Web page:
Where did the club cabin come from?
Reprinted from Ski Whistler, the Club's Jan-Feb 1997 Newsletter
Bill Damn, WMSC Alumnus, Chairman of the Building Committee
I ran into Gary Taylor the other day. I haven't seen him much lately, but seven years ago, we saw each other every Wednesday at 8 a.m. at the WMSC Building Committee Meeting. Gary mentioned that new Club members admire the Club Cabin and wonder where it came from I thought that such an amazing story should be recorded.
These are the final minutes of the Whistler Mountain Ski Club Building Committee, this 12th day of May, 1996.
Terry Hale, then a senior member of the executive as Alpine Committee Chairman, sat down beside me on a log, looking out onto sunny Alta Lake. 'Bill,' he said in his disarming way, 'the Club Cabin is being bulldozed for the new lift.' (Editor's note: The Quicksilver Chair)
'Oh,' I said, not taking the bait.
'Why don't you organize a new Club Cabin,' said Terry, as if discussing dinner reservations.
'How much money does the Club have?' I asked naively.
'Money?' said Terry, looking at me with politely disguised contempt.
The point is, he somehow convinced me. That is how the madness started.
The White Spot on Georgia: Wednesdays, 8 a.m. sharp, no excuses. We got Gary Taylor to join us as Club Liaison. He became our most reliable Building Committee member, keeping the Executive on side with our loony schemes to spend $500,000 that the Club didn't have. (We actually spent $700,000!)
Get the land free! After much negotiating, first with Lorne Borgal, and then with Charles Young, successive Presidents of Whistler Mountain Ski Corporation, and after much legal work separating 'our' parcel from a much larger parcel, we got our 99 year lease. The legal fees were absorbed by the Ski Corporation.
Rob Boyd's Gold: Rob's gold medal got us the Club Cabin. Nat Bosa, elated as we all were, was riding up the Olive Chair with Club Member, Jim Wyse. Jim, vocal as usual, spoke of wanting to commemorate Canada's first World Cup Gold on Canadian soil. Voila--$300,000 donated by Nat for Whistler and Blackcomb to build Club Cabins. Nat blessed us with cash and also committed to build both structures. No cash payment, no personal guarantees, not even a budget-he just built them. Amazing!
Doug Day's secretary clipped a news item about a BC Lottery Fund. John Reynolds was the MLA for Whistler. He agreed to support our request. I assembled the application packages for Whistler and for Blackcomb [Ski Club], who had the same problem. By the end of August 1990, we had plans and approvals for all and sundry. To get the Lotteries' approval, we needed clear title on the prize, a $150,000 condo. Enter Nat Bosa again. He gave us a condo unit until we sold enough tickets at $100 each, to repay him. John Reynolds got Lotteries' approval at the last possible date for a construction start by September 1.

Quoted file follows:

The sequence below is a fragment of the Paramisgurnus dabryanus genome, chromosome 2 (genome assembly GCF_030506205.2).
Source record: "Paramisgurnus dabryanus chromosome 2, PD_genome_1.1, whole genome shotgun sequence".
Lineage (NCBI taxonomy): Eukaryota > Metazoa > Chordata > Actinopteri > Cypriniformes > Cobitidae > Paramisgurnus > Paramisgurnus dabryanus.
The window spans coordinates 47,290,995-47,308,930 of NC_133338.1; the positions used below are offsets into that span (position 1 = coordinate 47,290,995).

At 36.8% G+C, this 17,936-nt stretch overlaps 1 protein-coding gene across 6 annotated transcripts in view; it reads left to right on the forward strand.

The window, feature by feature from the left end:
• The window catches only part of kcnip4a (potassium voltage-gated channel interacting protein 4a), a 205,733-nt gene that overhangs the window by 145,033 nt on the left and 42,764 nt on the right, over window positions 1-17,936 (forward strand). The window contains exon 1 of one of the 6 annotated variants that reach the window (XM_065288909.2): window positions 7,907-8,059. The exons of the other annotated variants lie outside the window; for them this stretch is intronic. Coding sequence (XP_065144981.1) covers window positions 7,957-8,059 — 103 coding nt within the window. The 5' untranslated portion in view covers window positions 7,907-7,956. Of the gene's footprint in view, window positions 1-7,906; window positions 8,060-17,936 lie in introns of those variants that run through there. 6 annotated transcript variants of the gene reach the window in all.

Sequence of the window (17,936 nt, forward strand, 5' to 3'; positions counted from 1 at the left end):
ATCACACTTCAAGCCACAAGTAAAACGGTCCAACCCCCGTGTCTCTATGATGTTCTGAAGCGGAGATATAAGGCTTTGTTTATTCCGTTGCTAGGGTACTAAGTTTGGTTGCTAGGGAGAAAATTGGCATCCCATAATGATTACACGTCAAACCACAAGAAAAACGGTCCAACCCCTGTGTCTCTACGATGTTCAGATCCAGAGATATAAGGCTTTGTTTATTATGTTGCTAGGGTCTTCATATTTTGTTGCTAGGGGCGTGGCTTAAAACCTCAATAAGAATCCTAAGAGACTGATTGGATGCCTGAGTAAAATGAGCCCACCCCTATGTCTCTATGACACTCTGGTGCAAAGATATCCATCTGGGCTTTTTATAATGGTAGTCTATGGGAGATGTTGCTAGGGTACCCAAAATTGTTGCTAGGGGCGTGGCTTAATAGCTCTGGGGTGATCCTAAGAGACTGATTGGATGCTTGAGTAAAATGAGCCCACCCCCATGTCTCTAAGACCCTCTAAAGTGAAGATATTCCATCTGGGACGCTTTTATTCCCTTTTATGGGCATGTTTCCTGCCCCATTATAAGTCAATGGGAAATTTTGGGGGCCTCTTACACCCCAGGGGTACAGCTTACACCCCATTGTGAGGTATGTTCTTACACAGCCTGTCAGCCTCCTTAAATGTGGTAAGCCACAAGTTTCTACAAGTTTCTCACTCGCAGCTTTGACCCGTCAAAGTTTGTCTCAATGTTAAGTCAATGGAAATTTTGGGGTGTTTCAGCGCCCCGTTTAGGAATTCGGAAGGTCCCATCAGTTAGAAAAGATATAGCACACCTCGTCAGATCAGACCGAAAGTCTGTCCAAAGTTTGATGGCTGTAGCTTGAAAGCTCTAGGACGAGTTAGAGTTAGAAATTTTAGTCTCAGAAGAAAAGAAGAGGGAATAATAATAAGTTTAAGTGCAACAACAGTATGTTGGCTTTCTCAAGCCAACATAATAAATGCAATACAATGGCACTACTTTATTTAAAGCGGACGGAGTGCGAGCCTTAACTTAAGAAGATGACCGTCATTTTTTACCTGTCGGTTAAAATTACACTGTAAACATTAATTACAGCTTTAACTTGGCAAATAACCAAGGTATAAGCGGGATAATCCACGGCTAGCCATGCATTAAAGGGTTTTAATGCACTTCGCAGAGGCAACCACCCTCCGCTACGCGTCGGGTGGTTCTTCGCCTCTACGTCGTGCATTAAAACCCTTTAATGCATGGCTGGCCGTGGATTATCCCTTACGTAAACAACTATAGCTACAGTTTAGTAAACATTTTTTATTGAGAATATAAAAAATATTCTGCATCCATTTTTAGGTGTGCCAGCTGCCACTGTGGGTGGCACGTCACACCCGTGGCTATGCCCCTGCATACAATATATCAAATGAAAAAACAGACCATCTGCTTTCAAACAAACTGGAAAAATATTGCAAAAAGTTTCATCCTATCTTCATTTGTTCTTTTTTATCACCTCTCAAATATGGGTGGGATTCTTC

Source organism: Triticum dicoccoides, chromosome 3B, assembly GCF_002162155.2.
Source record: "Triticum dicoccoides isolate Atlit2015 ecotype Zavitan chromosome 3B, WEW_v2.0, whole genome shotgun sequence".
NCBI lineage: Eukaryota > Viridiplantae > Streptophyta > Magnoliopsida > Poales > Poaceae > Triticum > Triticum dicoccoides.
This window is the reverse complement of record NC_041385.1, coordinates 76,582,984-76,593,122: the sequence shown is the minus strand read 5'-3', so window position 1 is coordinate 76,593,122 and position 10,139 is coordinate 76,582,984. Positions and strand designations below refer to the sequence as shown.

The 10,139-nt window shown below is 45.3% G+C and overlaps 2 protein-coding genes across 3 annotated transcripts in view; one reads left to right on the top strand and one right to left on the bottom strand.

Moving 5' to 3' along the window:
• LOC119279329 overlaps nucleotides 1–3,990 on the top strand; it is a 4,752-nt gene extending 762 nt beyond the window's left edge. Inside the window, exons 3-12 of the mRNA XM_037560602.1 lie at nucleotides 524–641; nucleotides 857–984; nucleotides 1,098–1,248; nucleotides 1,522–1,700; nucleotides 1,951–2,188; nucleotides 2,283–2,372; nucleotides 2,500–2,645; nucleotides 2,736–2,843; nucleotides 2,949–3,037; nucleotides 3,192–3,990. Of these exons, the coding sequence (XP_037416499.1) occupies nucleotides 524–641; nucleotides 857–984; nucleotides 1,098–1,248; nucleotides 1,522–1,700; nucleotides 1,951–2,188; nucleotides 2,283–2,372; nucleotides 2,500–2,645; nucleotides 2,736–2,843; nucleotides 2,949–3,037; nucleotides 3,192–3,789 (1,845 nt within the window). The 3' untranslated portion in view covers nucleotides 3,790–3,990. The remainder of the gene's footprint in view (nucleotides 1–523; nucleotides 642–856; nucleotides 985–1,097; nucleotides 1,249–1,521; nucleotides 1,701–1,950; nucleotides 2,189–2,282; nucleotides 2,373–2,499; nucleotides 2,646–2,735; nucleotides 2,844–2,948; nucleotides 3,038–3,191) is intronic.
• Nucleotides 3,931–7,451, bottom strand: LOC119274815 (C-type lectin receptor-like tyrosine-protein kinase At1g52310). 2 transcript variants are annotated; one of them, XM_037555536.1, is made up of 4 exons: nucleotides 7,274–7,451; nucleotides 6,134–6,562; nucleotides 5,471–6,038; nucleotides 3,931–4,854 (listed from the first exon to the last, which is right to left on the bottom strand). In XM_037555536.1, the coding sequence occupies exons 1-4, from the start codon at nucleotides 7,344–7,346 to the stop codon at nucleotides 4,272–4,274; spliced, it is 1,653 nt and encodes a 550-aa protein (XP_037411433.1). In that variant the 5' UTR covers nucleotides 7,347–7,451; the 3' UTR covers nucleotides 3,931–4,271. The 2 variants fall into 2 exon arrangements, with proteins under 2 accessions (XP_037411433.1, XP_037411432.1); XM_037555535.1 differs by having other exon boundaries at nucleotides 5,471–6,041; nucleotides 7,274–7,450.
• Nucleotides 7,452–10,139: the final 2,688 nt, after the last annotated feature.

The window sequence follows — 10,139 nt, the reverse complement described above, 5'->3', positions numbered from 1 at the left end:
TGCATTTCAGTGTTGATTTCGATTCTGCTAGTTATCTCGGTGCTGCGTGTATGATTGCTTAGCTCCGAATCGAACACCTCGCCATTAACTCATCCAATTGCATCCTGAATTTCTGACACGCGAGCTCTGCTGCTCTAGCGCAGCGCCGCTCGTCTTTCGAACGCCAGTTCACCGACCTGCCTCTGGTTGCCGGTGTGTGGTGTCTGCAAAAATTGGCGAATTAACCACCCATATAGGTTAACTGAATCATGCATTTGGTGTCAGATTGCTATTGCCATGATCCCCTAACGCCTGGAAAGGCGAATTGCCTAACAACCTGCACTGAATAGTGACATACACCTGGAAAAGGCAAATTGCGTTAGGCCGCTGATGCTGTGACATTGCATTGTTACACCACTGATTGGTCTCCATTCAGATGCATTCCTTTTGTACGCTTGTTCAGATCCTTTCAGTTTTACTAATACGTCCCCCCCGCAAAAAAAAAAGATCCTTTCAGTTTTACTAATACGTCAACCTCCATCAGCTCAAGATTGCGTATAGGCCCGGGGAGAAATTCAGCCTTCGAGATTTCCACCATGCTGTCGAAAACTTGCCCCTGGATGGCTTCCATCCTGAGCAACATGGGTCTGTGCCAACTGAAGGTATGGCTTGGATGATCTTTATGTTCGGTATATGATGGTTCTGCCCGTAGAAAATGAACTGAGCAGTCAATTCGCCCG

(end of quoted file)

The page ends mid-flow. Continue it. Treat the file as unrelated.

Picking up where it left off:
Fall 1990: Construction
By starting so late, there was great pressure on Robert Bosa to complete construction by December, great pressure on Terry Hale for working drawings and building permits: they did it! Ask Bill McNeney how we got a BC Hydro hook-up. I can't put it in writing!
I still haven't got a final cost out of Robert Bosa, but I have an uneasy feeling that the number starts with 7 rather than 5. John Reynolds had agreed to support a second BC Lottery request for the 2 clubs, when a lottery fund scandal erupted in White Rock. John ran the approval through a weekend Cabinet meeting 2 days before the entire fund was frozen. Blessed again!
Party time! We are giddy with wonder. Drinks speeches, more drinks. Shiny floors, gleaming lights, a real kitchen. Even a caretaker's unit. We came out of a prefab trailer with no place to sit, and you didn't have to take your shoes off. Have another drink and we'll worry about paying Nat tomorrow. Have a seat on the elegant Hotel Vancouver furniture scrounged by Doug Day.
1990 - 1995-Sequel
Many condo lotteries later, Nat is finally repaid. He will never be forgotten. We should also remember the contributions of the others: the untold hours Terry Hale put in, on drawings, approvals, and construction supervision, Gary Taylor's many, many Building Committee related meetings and years of ongoing lottery efforts, and countless individual contributions, such as Dr. Bob Adams physically trucking the ski lockers up from Vancouver and carrying them and placing them in the locker room Obviously the list is too long for this record.
1. Get a Club Cabin for free by December 1990.
2. Upgrade the level/effectiveness/social role of the Club.
3. Provide an amenity for the community as required by the Lottery Fund.
Editor's Note: Thanks to such dedicated Club members as Ron Booth, Dick Gibbons, Max Meier, Dave Williams and John Brown, as well as all others who have bought and sold condo tickets over the years, the Club Cabin was fully paid for and debt free in 1997. In the spring of 2000, the Club Cabin was moved from its original site, the hillside where First Tracks Lodge now stands, to its present site. We are grateful to Intrawest for all its assistance in moving, renovating and landscaping our Club Cabin.
Information submitted by Jane Finlayson, January 2001